First fruits of Rail Baltica in Estonia

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The new tram extension in Tallinn. Credit: Raepress.
The new tram extension in Tallinn. Credit: Raepress.

Estonians celebrated the first milestone in the launch of a new tram line yesterday.

On August 30, the first tram ran on the extension between the subdistrict of Ülemiste and Tallinn airport, marking the first step before the line is expected to be completed in November.

Funded largely by the European Union (EU) (85%), but also the city of Tallinn and the Estonian government, the €11.5 million extension is an adjoining infrastructure for Rail Baltica, to shuttle more passengers to and from the proposed terminal in Ülemiste.

In addition, it is hoped the service – every six minutes during peak hours – will help reduce levels of pollution in the capital city.


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A celebration of the tram extension at its opening ceremony. Credit: Raepress.
A celebration of the tram extension at its opening ceremony. Credit: Raepress.

Work began on the project in August 2016 and has been conducted by Estonian construction firm Merko Ehitus Eesti and civil engineers KMG Inseneriehituse.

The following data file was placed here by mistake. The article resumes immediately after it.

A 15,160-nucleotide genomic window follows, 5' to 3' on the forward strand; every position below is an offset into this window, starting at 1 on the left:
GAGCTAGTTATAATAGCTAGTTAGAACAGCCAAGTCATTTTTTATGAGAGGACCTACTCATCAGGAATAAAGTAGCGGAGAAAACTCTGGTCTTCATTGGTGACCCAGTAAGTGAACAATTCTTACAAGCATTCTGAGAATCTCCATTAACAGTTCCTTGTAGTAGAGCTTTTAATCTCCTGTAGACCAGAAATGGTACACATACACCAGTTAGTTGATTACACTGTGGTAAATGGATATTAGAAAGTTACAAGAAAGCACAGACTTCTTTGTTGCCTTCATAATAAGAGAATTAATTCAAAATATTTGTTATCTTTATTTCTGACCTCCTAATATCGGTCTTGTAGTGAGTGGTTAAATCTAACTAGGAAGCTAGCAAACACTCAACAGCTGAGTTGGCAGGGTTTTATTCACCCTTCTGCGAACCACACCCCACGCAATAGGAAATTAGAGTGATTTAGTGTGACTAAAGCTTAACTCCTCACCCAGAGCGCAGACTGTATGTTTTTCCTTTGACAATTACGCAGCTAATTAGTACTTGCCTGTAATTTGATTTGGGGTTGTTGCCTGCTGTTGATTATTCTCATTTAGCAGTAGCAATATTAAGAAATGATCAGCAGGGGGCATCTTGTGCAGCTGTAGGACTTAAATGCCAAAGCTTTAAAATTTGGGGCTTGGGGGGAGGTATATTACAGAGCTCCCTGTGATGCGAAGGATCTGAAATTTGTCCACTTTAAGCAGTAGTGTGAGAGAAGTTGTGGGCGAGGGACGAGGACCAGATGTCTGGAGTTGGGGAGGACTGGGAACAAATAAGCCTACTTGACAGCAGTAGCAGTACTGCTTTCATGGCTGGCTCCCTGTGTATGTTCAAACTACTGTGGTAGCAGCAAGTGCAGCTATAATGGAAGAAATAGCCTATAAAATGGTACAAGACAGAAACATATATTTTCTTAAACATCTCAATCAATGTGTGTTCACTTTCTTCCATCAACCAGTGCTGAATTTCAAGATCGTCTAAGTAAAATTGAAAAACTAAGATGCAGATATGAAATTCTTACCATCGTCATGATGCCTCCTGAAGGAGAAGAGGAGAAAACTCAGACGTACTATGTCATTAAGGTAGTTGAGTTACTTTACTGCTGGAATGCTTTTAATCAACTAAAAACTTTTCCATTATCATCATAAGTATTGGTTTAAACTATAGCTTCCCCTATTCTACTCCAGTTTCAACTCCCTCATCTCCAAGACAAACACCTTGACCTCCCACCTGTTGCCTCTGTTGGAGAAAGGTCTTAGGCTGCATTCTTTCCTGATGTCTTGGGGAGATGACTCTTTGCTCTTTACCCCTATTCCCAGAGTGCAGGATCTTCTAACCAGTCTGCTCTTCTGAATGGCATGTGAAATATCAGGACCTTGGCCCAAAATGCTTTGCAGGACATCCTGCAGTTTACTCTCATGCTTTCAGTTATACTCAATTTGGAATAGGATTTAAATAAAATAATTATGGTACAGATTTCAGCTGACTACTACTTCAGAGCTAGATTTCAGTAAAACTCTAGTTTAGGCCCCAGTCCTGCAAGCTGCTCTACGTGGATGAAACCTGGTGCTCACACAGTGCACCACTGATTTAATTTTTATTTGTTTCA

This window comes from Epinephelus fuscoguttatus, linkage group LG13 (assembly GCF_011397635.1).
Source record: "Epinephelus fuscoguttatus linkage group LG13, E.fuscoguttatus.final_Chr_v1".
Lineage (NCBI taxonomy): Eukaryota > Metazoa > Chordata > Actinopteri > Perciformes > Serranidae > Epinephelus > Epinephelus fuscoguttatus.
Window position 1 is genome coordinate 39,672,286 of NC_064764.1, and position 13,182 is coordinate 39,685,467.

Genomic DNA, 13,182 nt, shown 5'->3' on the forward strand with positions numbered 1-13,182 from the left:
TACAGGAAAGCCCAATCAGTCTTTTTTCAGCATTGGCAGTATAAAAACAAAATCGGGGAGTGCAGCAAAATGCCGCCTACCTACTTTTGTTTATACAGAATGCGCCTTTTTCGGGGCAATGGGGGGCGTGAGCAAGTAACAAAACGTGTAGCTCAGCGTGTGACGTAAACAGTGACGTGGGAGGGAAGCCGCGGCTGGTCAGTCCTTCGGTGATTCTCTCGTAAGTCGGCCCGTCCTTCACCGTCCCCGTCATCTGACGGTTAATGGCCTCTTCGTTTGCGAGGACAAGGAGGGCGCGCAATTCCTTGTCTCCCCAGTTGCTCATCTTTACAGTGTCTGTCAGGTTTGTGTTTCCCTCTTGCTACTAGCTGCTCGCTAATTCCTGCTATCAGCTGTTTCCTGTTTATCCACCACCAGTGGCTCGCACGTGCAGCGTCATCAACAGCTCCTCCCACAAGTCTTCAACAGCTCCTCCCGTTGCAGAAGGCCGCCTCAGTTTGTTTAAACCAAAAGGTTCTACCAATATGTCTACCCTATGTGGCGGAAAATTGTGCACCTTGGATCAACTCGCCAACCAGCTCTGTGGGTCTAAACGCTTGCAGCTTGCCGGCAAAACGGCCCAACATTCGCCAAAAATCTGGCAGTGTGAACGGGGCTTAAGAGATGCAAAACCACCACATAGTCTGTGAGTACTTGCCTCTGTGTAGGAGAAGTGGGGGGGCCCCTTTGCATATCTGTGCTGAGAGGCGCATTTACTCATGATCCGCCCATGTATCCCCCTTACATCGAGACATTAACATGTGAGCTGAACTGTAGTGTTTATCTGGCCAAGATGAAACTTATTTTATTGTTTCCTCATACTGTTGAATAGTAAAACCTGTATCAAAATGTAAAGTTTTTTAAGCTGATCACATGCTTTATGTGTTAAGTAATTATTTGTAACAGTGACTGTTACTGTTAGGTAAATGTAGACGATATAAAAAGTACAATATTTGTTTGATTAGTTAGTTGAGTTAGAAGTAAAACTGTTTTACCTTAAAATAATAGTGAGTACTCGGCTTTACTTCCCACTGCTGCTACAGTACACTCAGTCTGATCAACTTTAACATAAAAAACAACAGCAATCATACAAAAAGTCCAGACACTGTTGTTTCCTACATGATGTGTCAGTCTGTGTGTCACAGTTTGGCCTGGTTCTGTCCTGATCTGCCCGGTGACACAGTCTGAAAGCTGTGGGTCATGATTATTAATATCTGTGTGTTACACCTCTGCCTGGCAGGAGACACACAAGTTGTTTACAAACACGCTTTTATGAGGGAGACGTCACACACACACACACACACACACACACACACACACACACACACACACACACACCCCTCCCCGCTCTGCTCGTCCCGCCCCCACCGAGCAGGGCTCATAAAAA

Later this year a study will be conducted to establish how to best connect Ülemiste terminal and Tallinn passenger port by tram.

Rail Baltica coordinator Kristjan Kaunissaare said: “The new tram line, which now connects the airport, Rail Baltica future main passenger terminal in Ülemiste and the center of Tallinn, is the first tangible result of Rail Baltica … in Estonia.”

Rail Baltica is a key EU infrastructure programme which aims to improve passenger and freight connectivity between Finland, Lithuania, Latvia, Estonia and Poland by linking the Baltic States to the European rail network.

Work began in 2015 and is scheduled for competition by 2025.

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